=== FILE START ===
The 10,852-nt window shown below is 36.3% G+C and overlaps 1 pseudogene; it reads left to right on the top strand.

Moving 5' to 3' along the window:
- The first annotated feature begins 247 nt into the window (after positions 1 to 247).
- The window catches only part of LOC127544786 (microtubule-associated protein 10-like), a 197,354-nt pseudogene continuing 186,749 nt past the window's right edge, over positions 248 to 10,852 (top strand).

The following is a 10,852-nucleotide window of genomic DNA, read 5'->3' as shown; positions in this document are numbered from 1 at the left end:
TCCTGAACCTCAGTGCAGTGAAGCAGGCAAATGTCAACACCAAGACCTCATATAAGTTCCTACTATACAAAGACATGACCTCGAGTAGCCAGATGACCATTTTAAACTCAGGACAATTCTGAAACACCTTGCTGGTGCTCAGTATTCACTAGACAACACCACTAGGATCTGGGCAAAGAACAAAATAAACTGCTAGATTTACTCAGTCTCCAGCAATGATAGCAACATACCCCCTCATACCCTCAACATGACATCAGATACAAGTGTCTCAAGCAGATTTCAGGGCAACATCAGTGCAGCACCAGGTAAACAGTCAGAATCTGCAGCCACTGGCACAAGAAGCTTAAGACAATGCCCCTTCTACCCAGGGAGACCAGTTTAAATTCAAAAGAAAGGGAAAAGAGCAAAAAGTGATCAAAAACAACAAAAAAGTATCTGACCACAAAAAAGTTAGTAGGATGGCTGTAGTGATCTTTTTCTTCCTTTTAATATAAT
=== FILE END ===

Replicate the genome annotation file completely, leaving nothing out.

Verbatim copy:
The 10,852-nt window shown below is 36.3% G+C and overlaps 1 pseudogene; it reads left to right on the top strand.

Moving 5' to 3' along the window:
- The first annotated feature begins 247 nt into the window (after positions 1 to 247).
- The window catches only part of LOC127544786 (microtubule-associated protein 10-like), a 197,354-nt pseudogene continuing 186,749 nt past the window's right edge, over positions 248 to 10,852 (top strand).

The following is a 10,852-nucleotide window of genomic DNA, read 5'->3' as shown; positions in this document are numbered from 1 at the left end:
TCCTGAACCTCAGTGCAGTGAAGCAGGCAAATGTCAACACCAAGACCTCATATAAGTTCCTACTATACAAAGACATGACCTCGAGTAGCCAGATGACCATTTTAAACTCAGGACAATTCTGAAACACCTTGCTGGTGCTCAGTATTCACTAGACAACACCACTAGGATCTGGGCAAAGAACAAAATAAACTGCTAGATTTACTCAGTCTCCAGCAATGATAGCAACATACCCCCTCATACCCTCAACATGACATCAGATACAAGTGTCTCAAGCAGATTTCAGGGCAACATCAGTGCAGCACCAGGTAAACAGTCAGAATCTGCAGCCACTGGCACAAGAAGCTTAAGACAATGCCCCTTCTACCCAGGGAGACCAGTTTAAATTCAAAAGAAAGGGAAAAGAGCAAAAAGTGATCAAAAACAACAAAAAAGTATCTGACCACAAAAAAGTTAGTAGGATGGCTGTAGTGATCTTTTTCTTCCTTTTAATATAAT